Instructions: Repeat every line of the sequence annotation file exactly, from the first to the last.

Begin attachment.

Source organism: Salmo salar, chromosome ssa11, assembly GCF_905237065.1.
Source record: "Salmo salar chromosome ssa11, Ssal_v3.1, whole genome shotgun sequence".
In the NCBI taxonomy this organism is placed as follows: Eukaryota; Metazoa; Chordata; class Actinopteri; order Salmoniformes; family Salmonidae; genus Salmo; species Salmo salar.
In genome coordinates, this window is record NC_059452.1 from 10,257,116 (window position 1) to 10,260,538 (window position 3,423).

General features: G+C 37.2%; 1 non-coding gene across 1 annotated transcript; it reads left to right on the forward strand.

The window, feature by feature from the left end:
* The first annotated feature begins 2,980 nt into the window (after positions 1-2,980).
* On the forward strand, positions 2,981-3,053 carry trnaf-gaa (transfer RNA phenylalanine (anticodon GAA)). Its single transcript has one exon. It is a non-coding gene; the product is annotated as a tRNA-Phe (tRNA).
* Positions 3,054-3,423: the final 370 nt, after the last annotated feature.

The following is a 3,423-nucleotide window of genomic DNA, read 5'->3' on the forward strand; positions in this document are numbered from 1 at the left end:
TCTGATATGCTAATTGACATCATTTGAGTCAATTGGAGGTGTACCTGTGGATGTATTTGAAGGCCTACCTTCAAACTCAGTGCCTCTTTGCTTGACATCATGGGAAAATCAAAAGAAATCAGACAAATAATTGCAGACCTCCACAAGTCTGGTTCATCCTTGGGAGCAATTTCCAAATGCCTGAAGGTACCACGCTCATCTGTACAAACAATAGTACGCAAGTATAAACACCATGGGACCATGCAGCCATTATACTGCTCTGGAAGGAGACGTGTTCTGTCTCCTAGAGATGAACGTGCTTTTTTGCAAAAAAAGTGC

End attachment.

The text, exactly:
Source organism: Salmo salar, chromosome ssa11, assembly GCF_905237065.1.
Source record: "Salmo salar chromosome ssa11, Ssal_v3.1, whole genome shotgun sequence".
In the NCBI taxonomy this organism is placed as follows: Eukaryota; Metazoa; Chordata; class Actinopteri; order Salmoniformes; family Salmonidae; genus Salmo; species Salmo salar.
In genome coordinates, this window is record NC_059452.1 from 10,257,116 (window position 1) to 10,260,538 (window position 3,423).

General features: G+C 37.2%; 1 non-coding gene across 1 annotated transcript; it reads left to right on the forward strand.

The window, feature by feature from the left end:
* The first annotated feature begins 2,980 nt into the window (after positions 1-2,980).
* On the forward strand, positions 2,981-3,053 carry trnaf-gaa (transfer RNA phenylalanine (anticodon GAA)). Its single transcript has one exon. It is a non-coding gene; the product is annotated as a tRNA-Phe (tRNA).
* Positions 3,054-3,423: the final 370 nt, after the last annotated feature.

The following is a 3,423-nucleotide window of genomic DNA, read 5'->3' on the forward strand; positions in this document are numbered from 1 at the left end:
TCTGATATGCTAATTGACATCATTTGAGTCAATTGGAGGTGTACCTGTGGATGTATTTGAAGGCCTACCTTCAAACTCAGTGCCTCTTTGCTTGACATCATGGGAAAATCAAAAGAAATCAGACAAATAATTGCAGACCTCCACAAGTCTGGTTCATCCTTGGGAGCAATTTCCAAATGCCTGAAGGTACCACGCTCATCTGTACAAACAATAGTACGCAAGTATAAACACCATGGGACCATGCAGCCATTATACTGCTCTGGAAGGAGACGTGTTCTGTCTCCTAGAGATGAACGTGCTTTTTTGCAAAAAAAGTGC